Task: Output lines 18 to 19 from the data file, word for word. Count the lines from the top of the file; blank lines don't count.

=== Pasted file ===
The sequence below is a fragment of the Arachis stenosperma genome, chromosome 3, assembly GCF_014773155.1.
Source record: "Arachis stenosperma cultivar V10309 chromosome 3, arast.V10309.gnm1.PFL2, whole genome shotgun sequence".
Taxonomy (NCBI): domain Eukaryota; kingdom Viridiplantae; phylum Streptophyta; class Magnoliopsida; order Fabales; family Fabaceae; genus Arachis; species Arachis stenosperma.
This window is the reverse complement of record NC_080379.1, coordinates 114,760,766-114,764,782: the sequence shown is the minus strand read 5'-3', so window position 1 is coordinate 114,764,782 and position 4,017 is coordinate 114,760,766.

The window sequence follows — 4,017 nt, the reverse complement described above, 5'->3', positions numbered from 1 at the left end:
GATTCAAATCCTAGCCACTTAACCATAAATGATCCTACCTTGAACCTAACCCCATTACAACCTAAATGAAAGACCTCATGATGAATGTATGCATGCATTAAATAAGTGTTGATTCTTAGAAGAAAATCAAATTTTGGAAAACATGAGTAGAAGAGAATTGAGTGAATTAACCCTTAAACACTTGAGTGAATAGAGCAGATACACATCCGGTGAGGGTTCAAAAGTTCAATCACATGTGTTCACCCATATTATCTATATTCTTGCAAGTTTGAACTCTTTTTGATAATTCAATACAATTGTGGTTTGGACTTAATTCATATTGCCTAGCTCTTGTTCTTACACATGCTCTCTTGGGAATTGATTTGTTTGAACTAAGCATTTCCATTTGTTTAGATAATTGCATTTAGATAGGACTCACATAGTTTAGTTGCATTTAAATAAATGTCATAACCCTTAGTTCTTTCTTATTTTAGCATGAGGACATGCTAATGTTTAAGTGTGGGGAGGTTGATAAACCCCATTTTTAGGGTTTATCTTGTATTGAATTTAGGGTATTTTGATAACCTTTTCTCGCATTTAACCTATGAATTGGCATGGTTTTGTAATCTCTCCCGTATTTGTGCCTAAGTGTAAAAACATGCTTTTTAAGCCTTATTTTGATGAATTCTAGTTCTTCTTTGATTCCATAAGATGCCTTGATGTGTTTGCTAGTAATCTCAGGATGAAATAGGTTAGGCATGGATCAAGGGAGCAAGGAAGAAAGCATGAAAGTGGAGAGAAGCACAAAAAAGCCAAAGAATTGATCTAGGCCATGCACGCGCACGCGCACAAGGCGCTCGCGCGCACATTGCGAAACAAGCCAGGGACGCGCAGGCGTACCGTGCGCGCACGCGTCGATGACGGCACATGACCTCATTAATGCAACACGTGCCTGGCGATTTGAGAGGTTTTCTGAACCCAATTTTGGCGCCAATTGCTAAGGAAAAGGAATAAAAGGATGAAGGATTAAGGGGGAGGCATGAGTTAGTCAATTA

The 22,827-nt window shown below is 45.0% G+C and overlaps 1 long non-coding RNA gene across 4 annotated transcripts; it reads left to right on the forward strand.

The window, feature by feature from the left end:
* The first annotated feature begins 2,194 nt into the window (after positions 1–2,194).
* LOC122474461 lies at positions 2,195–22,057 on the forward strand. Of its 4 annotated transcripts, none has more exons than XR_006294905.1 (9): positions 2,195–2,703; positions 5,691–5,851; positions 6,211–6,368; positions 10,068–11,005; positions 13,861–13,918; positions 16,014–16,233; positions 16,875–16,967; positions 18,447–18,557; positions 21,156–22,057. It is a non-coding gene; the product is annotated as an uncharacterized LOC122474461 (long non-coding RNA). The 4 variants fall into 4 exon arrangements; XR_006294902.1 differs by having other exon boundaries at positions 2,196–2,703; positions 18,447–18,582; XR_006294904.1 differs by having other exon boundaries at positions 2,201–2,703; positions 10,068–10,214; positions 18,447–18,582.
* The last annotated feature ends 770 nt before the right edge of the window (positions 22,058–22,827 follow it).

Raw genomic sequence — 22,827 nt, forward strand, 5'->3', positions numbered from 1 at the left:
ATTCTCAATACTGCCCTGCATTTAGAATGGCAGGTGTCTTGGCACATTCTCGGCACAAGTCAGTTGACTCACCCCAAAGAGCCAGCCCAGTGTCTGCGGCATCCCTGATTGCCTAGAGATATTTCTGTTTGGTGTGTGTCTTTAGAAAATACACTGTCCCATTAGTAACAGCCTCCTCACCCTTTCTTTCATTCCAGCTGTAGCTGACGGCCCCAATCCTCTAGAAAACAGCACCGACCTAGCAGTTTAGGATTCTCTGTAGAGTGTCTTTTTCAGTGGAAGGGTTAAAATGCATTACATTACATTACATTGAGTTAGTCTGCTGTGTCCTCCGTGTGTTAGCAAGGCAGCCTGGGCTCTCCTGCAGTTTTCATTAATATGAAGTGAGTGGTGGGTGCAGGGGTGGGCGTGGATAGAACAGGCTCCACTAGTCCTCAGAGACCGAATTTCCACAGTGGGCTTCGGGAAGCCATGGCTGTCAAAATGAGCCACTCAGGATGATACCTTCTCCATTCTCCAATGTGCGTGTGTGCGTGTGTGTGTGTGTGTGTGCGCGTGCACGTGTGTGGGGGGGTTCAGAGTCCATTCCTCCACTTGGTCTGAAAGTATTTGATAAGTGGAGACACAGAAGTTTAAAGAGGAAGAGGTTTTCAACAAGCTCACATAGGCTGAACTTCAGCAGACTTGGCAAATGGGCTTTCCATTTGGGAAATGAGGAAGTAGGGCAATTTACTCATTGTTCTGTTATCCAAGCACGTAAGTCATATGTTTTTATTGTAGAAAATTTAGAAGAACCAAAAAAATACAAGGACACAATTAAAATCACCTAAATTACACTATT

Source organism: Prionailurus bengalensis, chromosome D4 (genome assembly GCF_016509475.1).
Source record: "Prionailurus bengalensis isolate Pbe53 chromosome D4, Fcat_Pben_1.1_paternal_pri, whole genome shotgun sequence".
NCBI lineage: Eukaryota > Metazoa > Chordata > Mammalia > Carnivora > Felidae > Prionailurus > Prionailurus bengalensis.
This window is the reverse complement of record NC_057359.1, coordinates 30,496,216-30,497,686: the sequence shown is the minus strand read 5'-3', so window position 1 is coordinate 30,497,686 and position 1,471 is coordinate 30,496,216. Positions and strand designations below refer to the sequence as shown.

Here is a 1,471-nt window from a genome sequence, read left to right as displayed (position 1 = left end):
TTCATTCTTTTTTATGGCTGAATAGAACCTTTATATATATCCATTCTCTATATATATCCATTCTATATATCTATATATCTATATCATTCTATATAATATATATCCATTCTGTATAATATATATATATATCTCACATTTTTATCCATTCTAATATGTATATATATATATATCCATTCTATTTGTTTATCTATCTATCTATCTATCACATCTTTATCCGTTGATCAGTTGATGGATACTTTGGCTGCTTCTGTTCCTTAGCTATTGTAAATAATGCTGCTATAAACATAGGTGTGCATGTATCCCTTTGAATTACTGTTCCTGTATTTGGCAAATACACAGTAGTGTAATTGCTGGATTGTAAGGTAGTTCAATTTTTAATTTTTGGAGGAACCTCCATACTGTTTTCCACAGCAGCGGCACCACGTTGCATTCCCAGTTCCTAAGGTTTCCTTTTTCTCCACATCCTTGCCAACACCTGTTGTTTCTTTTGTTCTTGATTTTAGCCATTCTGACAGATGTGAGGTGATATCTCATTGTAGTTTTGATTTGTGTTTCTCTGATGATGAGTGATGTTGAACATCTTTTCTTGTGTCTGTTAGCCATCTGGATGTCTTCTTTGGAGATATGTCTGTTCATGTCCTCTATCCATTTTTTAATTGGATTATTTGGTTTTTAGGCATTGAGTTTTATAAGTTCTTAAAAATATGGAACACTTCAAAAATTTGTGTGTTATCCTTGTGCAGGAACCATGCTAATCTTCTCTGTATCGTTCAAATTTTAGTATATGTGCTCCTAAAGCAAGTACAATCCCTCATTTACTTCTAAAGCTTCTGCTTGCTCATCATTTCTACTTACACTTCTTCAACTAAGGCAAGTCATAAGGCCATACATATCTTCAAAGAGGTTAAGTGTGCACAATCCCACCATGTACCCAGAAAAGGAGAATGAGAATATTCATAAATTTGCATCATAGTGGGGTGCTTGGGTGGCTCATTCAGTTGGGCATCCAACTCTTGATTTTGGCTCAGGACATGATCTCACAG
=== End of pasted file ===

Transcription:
Here is a 1,471-nt window from a genome sequence, read left to right as displayed (position 1 = left end):
TTCATTCTTTTTTATGGCTGAATAGAACCTTTATATATATCCATTCTCTATATATATCCATTCTATATATCTATATATCTATATCATTCTATATAATATATATCCATTCTGTATAATATATATATATATCTCACATTTTTATCCATTCTAATATGTATATATATATATATCCATTCTATTTGTTTATCTATCTATCTATCTATCACATCTTTATCCGTTGATCAGTTGATGGATACTTTGGCTGCTTCTGTTCCTTAGCTATTGTAAATAATGCTGCTATAAACATAGGTGTGCATGTATCCCTTTGAATTACTGTTCCTGTATTTGGCAAATACACAGTAGTGTAATTGCTGGATTGTAAGGTAGTTCAATTTTTAATTTTTGGAGGAACCTCCATACTGTTTTCCACAGCAGCGGCACCACGTTGCATTCCCAGTTCCTAAGGTTTCCTTTTTCTCCACATCCTTGCCAACACCTGTTGTTTCTTTTGTTCTTGATTTTAGCCATTCTGACAGATGTGAGGTGATATCTCATTGTAGTTTTGATTTGTGTTTCTCTGATGATGAGTGATGTTGAACATCTTTTCTTGTGTCTGTTAGCCATCTGGATGTCTTCTTTGGAGATATGTCTGTTCATGTCCTCTATCCATTTTTTAATTGGATTATTTGGTTTTTAGGCATTGAGTTTTATAAGTTCTTAAAAATATGGAACACTTCAAAAATTTGTGTGTTATCCTTGTGCAGGAACCATGCTAATCTTCTCTGTATCGTTCAAATTTTAGTATATGTGCTCCTAAAGCAAGTACAATCCCTCATTTACTTCTAAAGCTTCTGCTTGCTCATCATTTCTACTTACACTTCTTCAACTAAGGCAAGTCATAAGGCCATACATATCTTCAAAGAGGTTAAGTGTGCACAATCCCACCATGTACCCAGAAAAGGAGAATGAGAATATTCATAAATTTGCATCATAGTGGGGTGCTTGGGTGGCTCATTCAGTTGGGCATCCAACTCTTGATTTTGGCTCAGGACATGATCTCACAG